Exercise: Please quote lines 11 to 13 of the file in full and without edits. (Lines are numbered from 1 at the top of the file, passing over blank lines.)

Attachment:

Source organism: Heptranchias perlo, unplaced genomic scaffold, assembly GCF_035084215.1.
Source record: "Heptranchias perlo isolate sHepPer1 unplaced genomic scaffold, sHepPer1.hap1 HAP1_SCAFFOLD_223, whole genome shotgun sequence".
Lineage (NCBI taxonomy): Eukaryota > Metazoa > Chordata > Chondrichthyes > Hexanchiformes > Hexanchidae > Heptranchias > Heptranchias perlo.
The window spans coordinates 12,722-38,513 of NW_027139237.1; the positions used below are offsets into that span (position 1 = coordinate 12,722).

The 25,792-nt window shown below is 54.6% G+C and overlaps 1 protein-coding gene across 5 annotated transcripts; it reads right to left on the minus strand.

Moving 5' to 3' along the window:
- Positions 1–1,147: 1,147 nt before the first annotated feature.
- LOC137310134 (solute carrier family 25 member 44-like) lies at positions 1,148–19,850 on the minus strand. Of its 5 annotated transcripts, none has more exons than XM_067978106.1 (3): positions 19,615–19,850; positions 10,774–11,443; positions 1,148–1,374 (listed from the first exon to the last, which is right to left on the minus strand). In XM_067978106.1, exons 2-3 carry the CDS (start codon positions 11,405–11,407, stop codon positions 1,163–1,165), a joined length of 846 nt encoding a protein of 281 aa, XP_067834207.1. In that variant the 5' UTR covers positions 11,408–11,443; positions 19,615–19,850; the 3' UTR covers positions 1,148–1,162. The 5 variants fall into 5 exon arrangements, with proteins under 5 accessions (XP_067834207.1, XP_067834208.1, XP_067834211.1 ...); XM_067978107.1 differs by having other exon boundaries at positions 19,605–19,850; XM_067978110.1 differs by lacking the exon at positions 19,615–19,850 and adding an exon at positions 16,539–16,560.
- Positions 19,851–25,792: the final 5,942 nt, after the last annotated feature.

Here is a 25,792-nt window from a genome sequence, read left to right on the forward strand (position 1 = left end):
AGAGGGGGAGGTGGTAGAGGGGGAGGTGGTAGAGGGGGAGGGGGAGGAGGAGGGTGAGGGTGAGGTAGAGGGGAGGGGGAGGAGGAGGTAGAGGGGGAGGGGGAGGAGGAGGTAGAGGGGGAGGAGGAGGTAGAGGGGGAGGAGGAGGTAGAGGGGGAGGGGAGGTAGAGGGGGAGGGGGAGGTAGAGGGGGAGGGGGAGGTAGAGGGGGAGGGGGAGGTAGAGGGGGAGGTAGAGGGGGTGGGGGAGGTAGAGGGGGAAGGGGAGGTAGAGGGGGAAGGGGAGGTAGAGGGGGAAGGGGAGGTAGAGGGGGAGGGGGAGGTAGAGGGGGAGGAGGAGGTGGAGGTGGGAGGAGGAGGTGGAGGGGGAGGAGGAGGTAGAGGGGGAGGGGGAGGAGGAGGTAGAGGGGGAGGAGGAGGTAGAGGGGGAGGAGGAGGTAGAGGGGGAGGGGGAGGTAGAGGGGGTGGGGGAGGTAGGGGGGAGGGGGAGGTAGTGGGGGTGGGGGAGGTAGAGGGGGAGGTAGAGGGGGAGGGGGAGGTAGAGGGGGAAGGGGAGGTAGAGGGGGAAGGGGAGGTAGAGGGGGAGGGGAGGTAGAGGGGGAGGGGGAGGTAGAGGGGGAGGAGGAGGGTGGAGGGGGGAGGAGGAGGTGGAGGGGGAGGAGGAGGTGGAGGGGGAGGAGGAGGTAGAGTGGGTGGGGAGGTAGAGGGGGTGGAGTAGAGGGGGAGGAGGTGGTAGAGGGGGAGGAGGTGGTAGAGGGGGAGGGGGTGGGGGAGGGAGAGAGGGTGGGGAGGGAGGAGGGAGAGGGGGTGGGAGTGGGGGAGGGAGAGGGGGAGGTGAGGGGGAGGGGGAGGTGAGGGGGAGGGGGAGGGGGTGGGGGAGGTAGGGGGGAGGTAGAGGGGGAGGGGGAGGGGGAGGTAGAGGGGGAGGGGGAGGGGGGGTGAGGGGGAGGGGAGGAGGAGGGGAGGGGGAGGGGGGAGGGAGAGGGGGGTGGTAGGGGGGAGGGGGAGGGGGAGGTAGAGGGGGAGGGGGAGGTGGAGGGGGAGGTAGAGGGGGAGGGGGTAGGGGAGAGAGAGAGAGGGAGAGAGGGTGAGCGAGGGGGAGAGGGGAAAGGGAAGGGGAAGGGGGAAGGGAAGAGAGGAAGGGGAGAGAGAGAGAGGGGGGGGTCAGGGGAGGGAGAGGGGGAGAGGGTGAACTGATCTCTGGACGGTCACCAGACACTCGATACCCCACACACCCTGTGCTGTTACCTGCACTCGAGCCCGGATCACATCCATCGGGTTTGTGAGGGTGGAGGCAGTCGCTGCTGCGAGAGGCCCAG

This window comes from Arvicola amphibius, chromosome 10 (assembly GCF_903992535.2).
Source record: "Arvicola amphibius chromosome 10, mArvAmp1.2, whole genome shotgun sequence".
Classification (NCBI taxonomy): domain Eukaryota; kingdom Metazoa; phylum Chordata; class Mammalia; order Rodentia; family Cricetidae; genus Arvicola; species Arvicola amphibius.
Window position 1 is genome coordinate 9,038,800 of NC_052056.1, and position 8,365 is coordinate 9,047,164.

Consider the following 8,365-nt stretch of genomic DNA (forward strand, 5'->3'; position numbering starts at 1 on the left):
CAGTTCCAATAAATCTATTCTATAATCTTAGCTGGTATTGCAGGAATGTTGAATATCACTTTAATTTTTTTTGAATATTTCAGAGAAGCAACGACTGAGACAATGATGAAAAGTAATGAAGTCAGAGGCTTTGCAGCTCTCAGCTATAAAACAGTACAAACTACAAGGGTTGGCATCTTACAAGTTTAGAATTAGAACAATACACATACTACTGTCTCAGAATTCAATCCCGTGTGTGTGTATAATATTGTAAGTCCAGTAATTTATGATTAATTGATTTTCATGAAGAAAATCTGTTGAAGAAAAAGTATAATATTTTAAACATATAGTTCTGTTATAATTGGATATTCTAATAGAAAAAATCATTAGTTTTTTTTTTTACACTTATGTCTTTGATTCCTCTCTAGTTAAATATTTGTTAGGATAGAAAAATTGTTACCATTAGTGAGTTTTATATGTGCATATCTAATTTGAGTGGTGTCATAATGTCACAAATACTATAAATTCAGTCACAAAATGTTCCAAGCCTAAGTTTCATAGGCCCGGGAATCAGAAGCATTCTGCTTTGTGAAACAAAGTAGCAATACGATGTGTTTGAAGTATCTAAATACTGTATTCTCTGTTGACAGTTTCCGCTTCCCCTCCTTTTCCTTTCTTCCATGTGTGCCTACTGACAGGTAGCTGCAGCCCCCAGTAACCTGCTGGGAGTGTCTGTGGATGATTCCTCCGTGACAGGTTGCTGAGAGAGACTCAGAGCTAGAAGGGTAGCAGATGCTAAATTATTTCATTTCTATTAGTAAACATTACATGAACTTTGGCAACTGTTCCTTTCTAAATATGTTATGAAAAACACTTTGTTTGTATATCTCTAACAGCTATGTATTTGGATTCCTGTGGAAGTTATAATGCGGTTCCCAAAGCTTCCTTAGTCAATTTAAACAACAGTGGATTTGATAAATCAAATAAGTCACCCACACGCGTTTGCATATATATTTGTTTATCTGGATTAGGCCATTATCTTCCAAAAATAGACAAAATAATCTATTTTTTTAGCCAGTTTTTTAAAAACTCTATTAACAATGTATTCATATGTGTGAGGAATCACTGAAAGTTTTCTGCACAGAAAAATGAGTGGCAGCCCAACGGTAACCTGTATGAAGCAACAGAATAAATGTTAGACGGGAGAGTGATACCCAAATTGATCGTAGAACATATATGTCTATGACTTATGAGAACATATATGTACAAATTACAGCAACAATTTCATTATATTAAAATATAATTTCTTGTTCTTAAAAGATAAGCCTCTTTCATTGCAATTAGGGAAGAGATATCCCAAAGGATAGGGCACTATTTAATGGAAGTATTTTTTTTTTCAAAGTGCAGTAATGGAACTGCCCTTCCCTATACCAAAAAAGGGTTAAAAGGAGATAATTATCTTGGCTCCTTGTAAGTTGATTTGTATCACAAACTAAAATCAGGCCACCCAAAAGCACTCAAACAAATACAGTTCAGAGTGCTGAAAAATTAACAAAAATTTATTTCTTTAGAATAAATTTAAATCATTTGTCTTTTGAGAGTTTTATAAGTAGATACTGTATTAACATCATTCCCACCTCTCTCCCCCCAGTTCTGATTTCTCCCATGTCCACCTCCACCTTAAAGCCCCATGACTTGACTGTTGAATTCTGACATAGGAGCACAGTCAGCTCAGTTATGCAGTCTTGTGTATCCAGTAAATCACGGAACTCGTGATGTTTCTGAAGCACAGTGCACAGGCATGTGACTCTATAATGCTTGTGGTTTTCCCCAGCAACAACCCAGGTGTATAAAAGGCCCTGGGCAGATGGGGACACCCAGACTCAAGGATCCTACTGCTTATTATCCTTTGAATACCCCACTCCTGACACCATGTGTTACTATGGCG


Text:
AGAGGGGGAGGTGGTAGAGGGGGAGGTGGTAGAGGGGGAGGGGGAGGAGGAGGGTGAGGGTGAGGTAGAGGGGAGGGGGAGGAGGAGGTAGAGGGGGAGGGGGAGGAGGAGGTAGAGGGGGAGGAGGAGGTAGAGGGGGAGGAGGAGGTAGAGGGGGAGGGGAGGTAGAGGGGGAGGGGGAGGTAGAGGGGGAGGGGGAGGTAGAGGGGGAGGGGGAGGTAGAGGGGGAGGTAGAGGGGGTGGGGGAGGTAGAGGGGGAAGGGGAGGTAGAGGGGGAAGGGGAGGTAGAGGGGGAAGGGGAGGTAGAGGGGGAGGGGGAGGTAGAGGGGGAGGAGGAGGTGGAGGTGGGAGGAGGAGGTGGAGGGGGAGGAGGAGGTAGAGGGGGAGGGGGAGGAGGAGGTAGAGGGGGAGGAGGAGGTAGAGGGGGAGGAGGAGGTAGAGGGGGAGGGGGAGGTAGAGGGGGTGGGGGAGGTAGGGGGGAGGGGGAGGTAGTGGGGGTGGGGGAGGTAGAGGGGGAGGTAGAGGGGGAGGGGGAGGTAGAGGGGGAAGGGGAGGTAGAGGGGGAAGGGGAGGTAGAGGGGGAGGGGAGGTAGAGGGGGAGGGGGAGGTAGAGGGGGAGGAGGAGGGTGGAGGGGGGAGGAGGAGGTGGAGGGGGAGGAGGAGGTGGAGGGGGAGGAGGAGGTAGAGTGGGTGGGGAGGTAGAGGGGGTGGAGTAGAGGGGGAGGAGGTGGTAGAGGGGGAGGAGGTGGTAGAGGGGGAGGGGGTGGGGGAGGGAGAGAGGGTGGGGAGGGAGGAGGGAGAGGGGGTGGGAGTGGGGGAGGGAGAGGGGGAGGTGAGGGGGAGGGGGAGGTGAGGGGGAGGGGGAGGGGGTGGGGGAGGTAGGGGGGAGGTAGAGGGGGAGGGGGAGGGGGAGGTAGAGGGGGAGGGGGAGGGGGGGTGAGGGGGAGGGGAGGAGGAGGGGAGGGGGAGGGGGGAGGGAGAGGGGGGTGGTAGGGGGGAGGGGGAGGGGGAGGTAGAGGGGGAGGGGGAGGTGGAGGGGGAGGTAGAGGGGGAGGGGGTAGGGGAGAGAGAGAGAGGGAGAGAGGGTGAGCGAGGGGGAGAGGGGAAAGGGAAGGGGAAGGGGGAAGGGAAGAGAGGAAGGGGAGAGAGAGAGAGGGGGGGGTCAGGGGAGGGAGAGGGGGAGAGGGTGAACTGATCTCTGGACGGTCACCAGACACTCGATACCCCACACACCCTGTGCTGTTACCTGCACTCGAGCCCGGATCACATCCATCGGGTTTGTGAGGGTGGAGGCAGTCGCTGCTGCGAGAGGCCCAG

This window comes from Arvicola amphibius, chromosome 10 (assembly GCF_903992535.2).
Source record: "Arvicola amphibius chromosome 10, mArvAmp1.2, whole genome shotgun sequence".